[Daniel H. Muir]
Near La Grange Nov 15th
Your first from the stinking halls of surgery found me here in the sunshine of the sweet autumn days of our foothills I suppose that I should write now of what most concerns you - not of mountains & flowers & waterfalls, not of the walks of a botanist but of the walks & pathways of epi- dermics of the provinces of king- doms of fevers, mortuary re- ports & all manner of diseases & sickness among the people Well let me see what can I say upon these sickly themes which I have catalogued here The small pox came this far last year. It radiated from San Fran- cisco in all directions like the spokes of a wheel. Fevers
follow the rivers in level place here, wending along among reed & willows like a snake in the gra[ss?] [&?] their pathways are narrow & crooke[d?] here but in Florida they occupy broad sheets of districts notched & dotted like prairies & islands upon a map. I have a sore throat always sorest when I swallow. The parotid or carotid or some other glands are swollen. I had a debate with a man who lives over the Tuolumne river upon the causes of insanity, he hild that all forms of insanity p[illegible]ded directly from a disorder- ed stomach, nerves & brains had nothing to do with it. He have it as his experience that the stomach was the first to feel bad news & fear of death also that the ole factory & optic nerves connected directly with the same important [sack?] as proof of these original views he made his wife bring Camphor & Amonia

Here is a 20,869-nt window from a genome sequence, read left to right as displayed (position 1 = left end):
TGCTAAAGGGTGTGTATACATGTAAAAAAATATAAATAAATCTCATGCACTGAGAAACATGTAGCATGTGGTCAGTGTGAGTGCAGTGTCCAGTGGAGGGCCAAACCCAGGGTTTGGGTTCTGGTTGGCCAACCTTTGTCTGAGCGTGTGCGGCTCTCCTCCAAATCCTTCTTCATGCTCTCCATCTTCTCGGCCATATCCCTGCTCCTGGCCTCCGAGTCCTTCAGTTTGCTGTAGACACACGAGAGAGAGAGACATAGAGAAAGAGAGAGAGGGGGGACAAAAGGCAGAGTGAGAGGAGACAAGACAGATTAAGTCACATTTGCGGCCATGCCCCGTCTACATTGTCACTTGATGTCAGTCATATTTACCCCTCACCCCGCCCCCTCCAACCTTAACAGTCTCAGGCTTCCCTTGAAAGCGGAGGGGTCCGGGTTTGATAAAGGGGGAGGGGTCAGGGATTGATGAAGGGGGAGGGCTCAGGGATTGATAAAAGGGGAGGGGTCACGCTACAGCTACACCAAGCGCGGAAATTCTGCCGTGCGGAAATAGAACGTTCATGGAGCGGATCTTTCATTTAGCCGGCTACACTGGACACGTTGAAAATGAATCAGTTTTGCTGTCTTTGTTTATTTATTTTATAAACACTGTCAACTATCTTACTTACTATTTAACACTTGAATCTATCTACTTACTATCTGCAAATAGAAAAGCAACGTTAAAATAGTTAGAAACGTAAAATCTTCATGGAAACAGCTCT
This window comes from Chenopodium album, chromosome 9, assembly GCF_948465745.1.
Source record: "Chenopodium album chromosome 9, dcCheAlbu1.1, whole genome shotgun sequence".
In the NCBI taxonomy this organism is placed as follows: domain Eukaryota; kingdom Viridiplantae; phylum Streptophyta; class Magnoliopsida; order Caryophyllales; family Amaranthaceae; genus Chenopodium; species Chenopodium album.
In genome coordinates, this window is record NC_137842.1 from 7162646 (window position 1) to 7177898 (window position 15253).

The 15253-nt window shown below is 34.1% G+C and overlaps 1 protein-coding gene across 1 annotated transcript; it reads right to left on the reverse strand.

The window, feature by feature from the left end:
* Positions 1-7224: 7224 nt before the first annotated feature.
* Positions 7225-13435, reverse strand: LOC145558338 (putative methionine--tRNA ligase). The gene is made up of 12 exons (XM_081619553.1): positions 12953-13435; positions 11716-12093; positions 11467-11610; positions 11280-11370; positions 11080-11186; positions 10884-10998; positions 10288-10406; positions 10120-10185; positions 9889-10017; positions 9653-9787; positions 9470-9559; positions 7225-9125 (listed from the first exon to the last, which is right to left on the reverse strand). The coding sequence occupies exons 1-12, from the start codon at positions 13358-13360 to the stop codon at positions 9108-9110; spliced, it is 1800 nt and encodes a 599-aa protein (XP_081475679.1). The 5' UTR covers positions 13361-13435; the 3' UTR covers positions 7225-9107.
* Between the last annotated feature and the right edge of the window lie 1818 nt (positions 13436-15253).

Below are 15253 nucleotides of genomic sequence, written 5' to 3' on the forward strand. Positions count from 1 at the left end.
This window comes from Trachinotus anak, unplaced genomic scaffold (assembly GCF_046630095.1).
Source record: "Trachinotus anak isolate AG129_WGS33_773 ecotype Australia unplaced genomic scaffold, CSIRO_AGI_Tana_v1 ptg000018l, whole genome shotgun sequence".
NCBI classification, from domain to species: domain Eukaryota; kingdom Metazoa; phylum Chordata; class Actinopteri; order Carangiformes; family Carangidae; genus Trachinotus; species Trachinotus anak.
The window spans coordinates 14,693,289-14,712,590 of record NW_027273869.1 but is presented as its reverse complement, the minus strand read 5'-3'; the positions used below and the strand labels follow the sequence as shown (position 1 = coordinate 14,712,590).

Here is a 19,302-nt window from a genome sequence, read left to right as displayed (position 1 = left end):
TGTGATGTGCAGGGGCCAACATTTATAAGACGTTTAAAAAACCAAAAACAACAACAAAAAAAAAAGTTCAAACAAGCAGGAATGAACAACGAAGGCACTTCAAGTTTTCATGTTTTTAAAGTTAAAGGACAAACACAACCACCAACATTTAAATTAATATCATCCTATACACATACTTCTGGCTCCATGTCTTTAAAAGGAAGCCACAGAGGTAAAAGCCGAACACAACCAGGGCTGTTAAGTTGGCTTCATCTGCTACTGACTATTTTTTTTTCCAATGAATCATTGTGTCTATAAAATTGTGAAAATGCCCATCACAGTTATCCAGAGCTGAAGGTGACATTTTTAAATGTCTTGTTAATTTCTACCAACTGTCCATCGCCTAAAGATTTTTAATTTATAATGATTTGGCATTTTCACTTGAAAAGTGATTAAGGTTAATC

for me to smell & asked me if I did not feel these vapors go tickling & tingling downward rather than upward I admitted that the stomach was the great centre of gravity - the recover & dispenser of our daily bread to all the other organs. At once master & store house of the com[illegible]ssary department but that the brain was more than a watch man over its dispensations Well I suppose now you are saying that this is a mixing a has[illegible] of medical questions without any law or science Perhaps it is better to have your knowledge of medicine meas- ured & weighed, but [push?] is all I can give you. the room is full of noisy people, suffering from the most malignant & loudest forms of lingual disease some are narrating thrilling stomach stir- ing [illegible] adventures with Piute Ute Indians. Others are trading horses, making [illegible], & courting the ladies [illegible] [illegible]. Therefore
Address Snellings as before
I pray [thee?] have me excused Postscriptum. I have the toothache
Your letter reached me in eight or nine days with your everlasting shades. I think that you look [their?]. Do not allow your efforts to cure others bring disease upon yourself Do not study too hard. Now that you have a sweetheart advise of this kind is necessary Why did you not send her photo also I would like to see her give her my best wishes & tell her to veto all overexertion & haste on your part to go into business. I am not going to leave Cala.' till the spring. Tomorrow I start for the Mountains Yo Semite I am enchanted & cannot leave them. I want to hear some of the winter sermons preached their. Farewell Tomorrow I will be trudging up the mountains burdened like Christian in pilgrims progress. Success for you brother Goodbye JM
Near La Grange, [Calif. ]
Original letter dimensions unknown.
Muir, John, "Letter from John Muir to [Daniel H. Muir],  Nov 15." (1869). John Muir Correspondence (PDFs). 1318.
Reel 02, Image 0175
The unpublished works of John Muir are copyrighted by the Muir-Hanna Trust. To purchase copies of images and/or obtain permission to publish or exhibit them, see http://www.pacific.edu/Library/Find/Holt-Atherton-Special-Collections/Fees-and-Forms-.html
The Huntington Library. Please contact this institution directly to obtain copies of the images or permission to publish or use them beyond educational purposes.
Environmentalist, naturalist, travel, conservation, national parks, John Muir, Yosemite, California, history, correspondence, letters